The Holocaust will always be a part of my heritage; here’s why

Guest Columnist
Rabbi Hillel Smulowitz

Growing up in Brooklyn, New York, I knew that my parents’ families perished in concentration camps, but I never understood why they did not talk about it.
As I got older, through my own experiences as a rabbi and a witness to history, I came to realize how painful it was for them. “Not all victims were Jewish,” Elie Wiesel wrote, “but all Jews were victims.”
Here is something of what he meant:
At the close of World War II, U.S. and British servicemen described in graphic detail what they saw as they liberated Nazi concentration camps – rows upon rows of skin-covered skeletons who met their eyes, people starved to death, laying in their own filth.
The city of Assisi, Italy, home of St. Francis, turned itself into a place of refuge, organized by Padre Rufino Niccaci. Hundreds of Jews were hidden in towns, ancient monasteries and convents. They were given fake identity papers, sometimes rosaries, and were dressed in religious habits. Some 32,000 Italian Jews and thousands from other countries were successfully hidden by Christians.
Protestants and Catholics saved the lives of many Jews, including “hidden” children who were raised as Christians. Isidor Grunfeld, a dayan (judge) of the London Bet Din, would walk among them at Anglican schools, singing Shema, Dayeinu. Several responded to the familiar chant.
These stories are often forgotten in our day. The challenge of our generation is to overcome this amnesia.
When I was principal of the Louisville Jewish Day School, I bought textbooks and directed teachers to talk about the Holocaust in grades 6-8, but one parent objected, saying she didn’t want her child to learn about this part of Jewish history.
“Is it OK to teach about the different cultures of the world?” I asked.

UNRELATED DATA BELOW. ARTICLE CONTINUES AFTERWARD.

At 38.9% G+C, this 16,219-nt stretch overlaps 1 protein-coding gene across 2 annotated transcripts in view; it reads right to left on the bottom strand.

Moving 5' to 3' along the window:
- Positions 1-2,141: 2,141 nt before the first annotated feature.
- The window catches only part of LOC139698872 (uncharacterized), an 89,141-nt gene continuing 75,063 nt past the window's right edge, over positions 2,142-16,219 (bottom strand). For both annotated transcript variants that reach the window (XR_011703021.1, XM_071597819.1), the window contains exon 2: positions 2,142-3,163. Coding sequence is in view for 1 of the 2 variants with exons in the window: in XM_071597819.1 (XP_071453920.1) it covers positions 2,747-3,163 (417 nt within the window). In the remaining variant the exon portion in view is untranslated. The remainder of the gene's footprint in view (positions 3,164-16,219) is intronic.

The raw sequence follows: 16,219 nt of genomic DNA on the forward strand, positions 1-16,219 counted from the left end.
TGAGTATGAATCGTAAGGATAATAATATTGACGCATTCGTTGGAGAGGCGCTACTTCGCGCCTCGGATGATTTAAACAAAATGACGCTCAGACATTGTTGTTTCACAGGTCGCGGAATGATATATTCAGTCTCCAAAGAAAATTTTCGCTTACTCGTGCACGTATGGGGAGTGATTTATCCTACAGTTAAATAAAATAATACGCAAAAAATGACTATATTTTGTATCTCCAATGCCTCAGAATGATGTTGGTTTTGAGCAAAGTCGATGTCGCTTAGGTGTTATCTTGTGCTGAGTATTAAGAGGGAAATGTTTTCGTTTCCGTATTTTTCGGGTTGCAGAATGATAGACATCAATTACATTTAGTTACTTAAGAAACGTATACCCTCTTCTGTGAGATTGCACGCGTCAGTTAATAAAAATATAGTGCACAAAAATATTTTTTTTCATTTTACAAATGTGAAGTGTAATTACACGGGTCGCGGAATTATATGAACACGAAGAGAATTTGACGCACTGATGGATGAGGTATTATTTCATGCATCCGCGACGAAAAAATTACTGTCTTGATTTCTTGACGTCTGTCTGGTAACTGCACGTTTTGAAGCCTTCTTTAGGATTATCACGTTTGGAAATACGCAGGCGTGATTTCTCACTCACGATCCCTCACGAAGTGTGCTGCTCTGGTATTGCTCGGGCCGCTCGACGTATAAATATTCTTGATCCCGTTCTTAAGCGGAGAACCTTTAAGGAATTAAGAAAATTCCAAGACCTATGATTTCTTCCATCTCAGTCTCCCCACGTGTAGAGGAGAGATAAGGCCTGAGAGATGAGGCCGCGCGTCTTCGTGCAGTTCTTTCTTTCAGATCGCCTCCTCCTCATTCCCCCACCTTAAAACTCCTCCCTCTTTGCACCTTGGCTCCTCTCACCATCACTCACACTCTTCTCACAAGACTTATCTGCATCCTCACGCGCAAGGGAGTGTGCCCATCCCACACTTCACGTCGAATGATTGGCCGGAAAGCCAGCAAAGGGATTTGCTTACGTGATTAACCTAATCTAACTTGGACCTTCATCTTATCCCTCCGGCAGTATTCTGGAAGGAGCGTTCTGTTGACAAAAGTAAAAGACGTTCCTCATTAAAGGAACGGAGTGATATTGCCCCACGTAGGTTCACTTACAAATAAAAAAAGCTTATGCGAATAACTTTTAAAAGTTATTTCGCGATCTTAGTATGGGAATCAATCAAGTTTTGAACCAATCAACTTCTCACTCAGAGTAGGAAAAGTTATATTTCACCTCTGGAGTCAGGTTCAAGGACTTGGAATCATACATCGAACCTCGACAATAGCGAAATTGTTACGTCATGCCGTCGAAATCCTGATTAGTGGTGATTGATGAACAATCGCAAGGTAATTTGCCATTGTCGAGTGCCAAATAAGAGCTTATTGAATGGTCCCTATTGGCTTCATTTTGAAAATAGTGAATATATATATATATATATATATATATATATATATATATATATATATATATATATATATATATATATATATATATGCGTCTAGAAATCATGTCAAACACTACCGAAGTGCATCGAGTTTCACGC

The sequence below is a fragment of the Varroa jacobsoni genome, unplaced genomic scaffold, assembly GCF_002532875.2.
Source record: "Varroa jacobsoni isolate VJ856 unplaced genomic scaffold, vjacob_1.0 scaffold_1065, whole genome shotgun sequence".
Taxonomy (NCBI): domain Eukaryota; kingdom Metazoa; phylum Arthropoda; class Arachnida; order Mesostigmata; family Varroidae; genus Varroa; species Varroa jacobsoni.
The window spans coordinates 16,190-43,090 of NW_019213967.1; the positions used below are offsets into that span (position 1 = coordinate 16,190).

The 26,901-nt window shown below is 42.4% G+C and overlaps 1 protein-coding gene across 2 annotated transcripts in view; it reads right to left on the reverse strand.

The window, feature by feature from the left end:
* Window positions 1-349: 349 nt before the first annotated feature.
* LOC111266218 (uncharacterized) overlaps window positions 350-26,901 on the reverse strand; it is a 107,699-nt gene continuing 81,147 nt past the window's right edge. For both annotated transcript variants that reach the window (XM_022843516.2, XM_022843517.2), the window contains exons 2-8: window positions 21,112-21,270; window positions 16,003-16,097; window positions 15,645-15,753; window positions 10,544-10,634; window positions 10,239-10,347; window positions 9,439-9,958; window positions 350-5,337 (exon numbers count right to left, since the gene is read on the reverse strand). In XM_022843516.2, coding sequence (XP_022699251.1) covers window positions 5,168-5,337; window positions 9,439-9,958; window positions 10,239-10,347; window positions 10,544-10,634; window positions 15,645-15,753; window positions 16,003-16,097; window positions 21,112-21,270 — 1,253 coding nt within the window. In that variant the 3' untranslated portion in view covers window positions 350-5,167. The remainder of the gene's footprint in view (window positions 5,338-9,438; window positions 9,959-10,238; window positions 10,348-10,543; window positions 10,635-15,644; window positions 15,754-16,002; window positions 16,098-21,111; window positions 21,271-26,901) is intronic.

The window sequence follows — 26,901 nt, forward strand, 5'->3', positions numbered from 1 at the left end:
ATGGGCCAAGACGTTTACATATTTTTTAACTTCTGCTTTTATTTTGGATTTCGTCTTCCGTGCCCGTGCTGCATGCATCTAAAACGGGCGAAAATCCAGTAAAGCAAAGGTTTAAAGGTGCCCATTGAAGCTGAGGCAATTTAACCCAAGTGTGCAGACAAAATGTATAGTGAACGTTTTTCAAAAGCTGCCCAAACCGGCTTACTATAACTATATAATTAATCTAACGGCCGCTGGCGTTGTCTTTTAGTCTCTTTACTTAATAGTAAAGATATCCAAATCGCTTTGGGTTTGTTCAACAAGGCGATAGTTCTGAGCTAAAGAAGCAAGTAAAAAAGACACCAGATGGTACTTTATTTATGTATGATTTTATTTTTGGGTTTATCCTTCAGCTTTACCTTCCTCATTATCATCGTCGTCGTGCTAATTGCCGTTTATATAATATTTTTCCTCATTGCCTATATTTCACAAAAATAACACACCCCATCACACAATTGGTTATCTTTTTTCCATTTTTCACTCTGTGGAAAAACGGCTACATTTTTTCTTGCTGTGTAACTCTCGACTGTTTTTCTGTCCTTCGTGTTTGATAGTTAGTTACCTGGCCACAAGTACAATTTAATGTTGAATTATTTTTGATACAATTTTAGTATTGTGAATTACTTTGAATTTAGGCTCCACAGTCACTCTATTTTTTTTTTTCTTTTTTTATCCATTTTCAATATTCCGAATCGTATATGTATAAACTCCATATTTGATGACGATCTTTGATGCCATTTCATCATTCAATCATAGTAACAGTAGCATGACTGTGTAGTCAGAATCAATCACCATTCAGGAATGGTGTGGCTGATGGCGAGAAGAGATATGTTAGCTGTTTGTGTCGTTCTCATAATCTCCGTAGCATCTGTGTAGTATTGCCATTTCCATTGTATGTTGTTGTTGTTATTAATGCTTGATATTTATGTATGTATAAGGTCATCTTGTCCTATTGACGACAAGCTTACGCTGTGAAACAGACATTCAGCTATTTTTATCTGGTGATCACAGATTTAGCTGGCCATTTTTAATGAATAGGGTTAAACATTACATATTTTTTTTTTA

“Of course,” she said.
So I said her child was learning about Jewish heritage.
One of the most beautiful poems I ever read was found scratched out on a wall where Jews were hiding:

“I believe in the sun even when it is not shining,
I believe in the love even when not feeling its embrace,
I believe in G-d even when he is silent.”
When I was stationed at Fort Sill, Oklahoma, I knew a devout Catholic, a retired helicopter pilot. We became close friends and when his wife become ill with cancer, I sent her this poem. A year later, before she passed away, she told her husband that she wanted to be buried with it.
In the 1960s, two events attracted world attention on the same day: Russian astronaut Yuri Gagarin’s flight into orbit and the trial of Adolf Eichmann in Jerusalem. One was a space pioneer; the other, a butcher of men, women and children.
These two events represent the conflict facing humankind: light or darkness. To understand this, we need only read the first pages of the Tanakh, that man was created of the dust of the earth and was endowed with part of the soul of G-d.
All people have two conflicting elements. One pulls us down to earth, perpetuating selfish, egotistical behavior. The other – the soul – draws us to dedicate our life to the divine and help others. The cosmonaut verses Eichmann.
When I was in Israel studying for ordination, I attended the Eichmann trial twice. He sat in a bulletproof booth because of the threats to his life.
After a 12-months trial, Prime Minister Levi Eshkol had three days to decide: either sentence Eichmann to life in prison, or to death. I remember listening to the news at midnight at my aunt’s home when it was announced that Eichmann had been hanged, his body cremated and his ashes scattered at sea so no Nazi followers could ever have a place to worship him.
In the 1970s, when I attended a workshop in Israel with 14 other rabbis, we met with Prime Minister Golda Meir and President Ephraim Katzir. Meir said something that has remained with me ever since: “The future of Israel is dependent on the education you give children in the diaspora.”
For me, the Holocaust has always been a part of my life, although a difficult part.
We have an obligation to ourselves, to children and to grandchildren, to teach them not to forget the Holocaust. Then we can say never again Auschwitz! Never again Dachau! Never again Treblinka!

(Rabbi Hillel Smulowitz, past principal of the Louisville Jewish Day School and a retired Army chaplain, has lectured on the Holocaust in Italy, Germany, Japan, Korea and the United States.)

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